What is a novel for? What can the novel do, if it indeed “does” anything at all? George Eliot once wrote that great art surprised “even the trivial and the selfish” into consciousness of others, thereby enhancing our human capacity for empathy and morality. Georg Lukacs, the Marxist literary theorist, thought the novel’s “social totality” enabled us to see “reality as it truly is”. Both novelist and critic were, of course, writing about the realist novel.
The Lives of Others, Neel Mukherjee’s story of the rise and fall of a Bengali family in Bhawanipur, set against the backdrop of the Naxalite insurgencies in Indian history, is – in many ways – an attempt to restage the moral and aesthetic relevance of the classic realist novels for modern audiences. Many of its pleasures – satisfyingly complex human characters, substantive social worlds and narrative development – are those that readers still seek, even if morality has sometimes gone the way of all flesh. Mukherjee’s focus on the Ghoshes is wonderful “thick description” in Clifford Geertz’s sense of the word. Its Bengali world is very carefully realised in speech, language and cultural practices, and not glossed over for a non-Bengali audience: the family’s cultural rituals of food, marriage, celebrations and dress and their squabbles over status and position in a deeply hierarchical household; a very substantial and exact glossary is provided. Yet for all its otherness, the immersive and engaging quality of the Ghoshes’ histories and familial machinations inspire both readerly affection and, of course, consternation. Familiarity and difference are judiciously balanced. Here is a family who exhibit the very virtues and vices that we ourselves have; their blind spots aren’t unlike our own: the petty slights and cruelties of a soured life that characterises the daughter, Chhaya, for example, or the guilt and maternal blindness of Charubala, her mother. And, as befits a genre preoccupied by domesticity in its early literary history, the women in the Ghosh household are its most vibrant personalities, A family saga then? Not quite.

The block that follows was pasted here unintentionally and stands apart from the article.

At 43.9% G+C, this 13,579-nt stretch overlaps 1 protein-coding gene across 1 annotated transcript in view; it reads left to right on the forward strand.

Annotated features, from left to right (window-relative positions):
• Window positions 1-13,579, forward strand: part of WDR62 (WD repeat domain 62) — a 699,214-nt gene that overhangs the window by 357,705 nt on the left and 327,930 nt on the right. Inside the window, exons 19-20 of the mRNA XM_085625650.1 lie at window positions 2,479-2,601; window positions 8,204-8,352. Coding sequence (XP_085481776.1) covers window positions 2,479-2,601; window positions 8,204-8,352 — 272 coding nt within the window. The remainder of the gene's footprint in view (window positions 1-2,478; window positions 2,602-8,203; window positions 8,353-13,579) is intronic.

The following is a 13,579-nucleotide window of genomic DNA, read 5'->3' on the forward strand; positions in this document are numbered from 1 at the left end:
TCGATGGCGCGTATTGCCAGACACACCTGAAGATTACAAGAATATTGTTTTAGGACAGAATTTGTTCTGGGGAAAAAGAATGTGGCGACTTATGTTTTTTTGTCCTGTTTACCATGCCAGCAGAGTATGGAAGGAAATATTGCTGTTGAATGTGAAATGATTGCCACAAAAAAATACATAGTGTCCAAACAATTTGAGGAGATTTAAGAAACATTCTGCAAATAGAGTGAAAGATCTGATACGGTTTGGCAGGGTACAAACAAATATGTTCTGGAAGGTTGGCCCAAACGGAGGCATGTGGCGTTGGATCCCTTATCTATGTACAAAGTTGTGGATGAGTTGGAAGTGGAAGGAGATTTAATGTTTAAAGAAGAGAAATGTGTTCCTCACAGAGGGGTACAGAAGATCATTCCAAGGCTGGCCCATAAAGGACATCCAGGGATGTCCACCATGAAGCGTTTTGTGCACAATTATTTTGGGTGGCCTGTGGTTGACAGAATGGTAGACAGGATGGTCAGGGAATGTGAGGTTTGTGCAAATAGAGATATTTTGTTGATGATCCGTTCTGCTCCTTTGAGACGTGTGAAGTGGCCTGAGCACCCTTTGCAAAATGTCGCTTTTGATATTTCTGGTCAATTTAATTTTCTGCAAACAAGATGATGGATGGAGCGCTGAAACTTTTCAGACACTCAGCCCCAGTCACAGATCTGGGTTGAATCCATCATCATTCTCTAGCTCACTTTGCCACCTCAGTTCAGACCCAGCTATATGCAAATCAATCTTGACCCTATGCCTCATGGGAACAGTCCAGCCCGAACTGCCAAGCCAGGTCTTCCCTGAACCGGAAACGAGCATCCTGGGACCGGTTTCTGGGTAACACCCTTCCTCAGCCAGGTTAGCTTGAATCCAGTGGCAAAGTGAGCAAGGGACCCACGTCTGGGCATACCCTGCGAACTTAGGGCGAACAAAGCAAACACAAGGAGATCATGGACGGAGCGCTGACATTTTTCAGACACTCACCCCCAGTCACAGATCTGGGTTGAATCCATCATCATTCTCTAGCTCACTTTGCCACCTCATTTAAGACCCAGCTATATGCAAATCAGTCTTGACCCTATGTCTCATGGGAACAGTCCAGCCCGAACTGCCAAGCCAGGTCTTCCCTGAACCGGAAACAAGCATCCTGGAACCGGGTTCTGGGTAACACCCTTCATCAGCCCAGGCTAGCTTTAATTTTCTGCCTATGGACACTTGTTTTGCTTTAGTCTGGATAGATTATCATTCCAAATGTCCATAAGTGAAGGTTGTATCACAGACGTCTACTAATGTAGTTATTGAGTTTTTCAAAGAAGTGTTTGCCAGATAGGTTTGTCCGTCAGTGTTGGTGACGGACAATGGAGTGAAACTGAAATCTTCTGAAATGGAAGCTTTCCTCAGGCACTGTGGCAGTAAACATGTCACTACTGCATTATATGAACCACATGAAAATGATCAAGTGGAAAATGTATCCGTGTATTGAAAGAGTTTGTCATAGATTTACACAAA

Being a novel that takes its ethical undertaking seriously, the lives of others interrupts – and then errupts – into that cosy insular middle-class world. The story of the Ghoshes, undertaken in third person with all the joyful ironies of an Austenite free indirect discourse, is counterpointed in first person by the troubled voice of one of its own, and by his acute awareness of injustices. Supratik, uncomfortable with the self-regarding nature of that world of privilege, where ancient acquiescences and bended knees become “ineluctable fact[s]”, and equally discomforted by the extremes of wealth and poverty around him, joins the Naxalites. Supratik might spout Maoist propaganda but his anguished diary, rendered in italics, is the story of an idealistic man; of Fanon’s “wretched of the earth”, Supratik reminds us, “We don’t see them, so we don’t think about them.” As readers, we’ve already been stunned by the infanticide and murder provoked by unrelenting poverty and despair which precedes the narrative of the Ghoshes, so we understand the honourable intent behind Supratik’s slide into armed rebellion and guerrilla attacks. When his story finally shifts from first to third person, story joining story, we feel the full force of all the situational contradictions and complexities. By this time, the state has also begun to enact its own rituals of torture and brutality, and the “smaller” tragedy of the family gives way to the larger tragedy of the society, nation and world. The novel’s two short epilogues offer some sort of artificial closure but very little relief; they are – perhaps – also unsatisfying. There is little to do but mourn what has come to pass.
The scale and ambition of The Lives of Others, the fierce intelligence behind it and the seriousness of its moral and aesthetic enterprise would make Mukherjee’s novel a worthy Booker winner. His writing has the considered craftsmanship of nineteenth century novels but this is a text that also tests the boundaries of realism, delivering an acute parable of incommensurable worlds in our shared but profoundly unequal globalised spaces. Both Eliot and Lukacs can rest easy.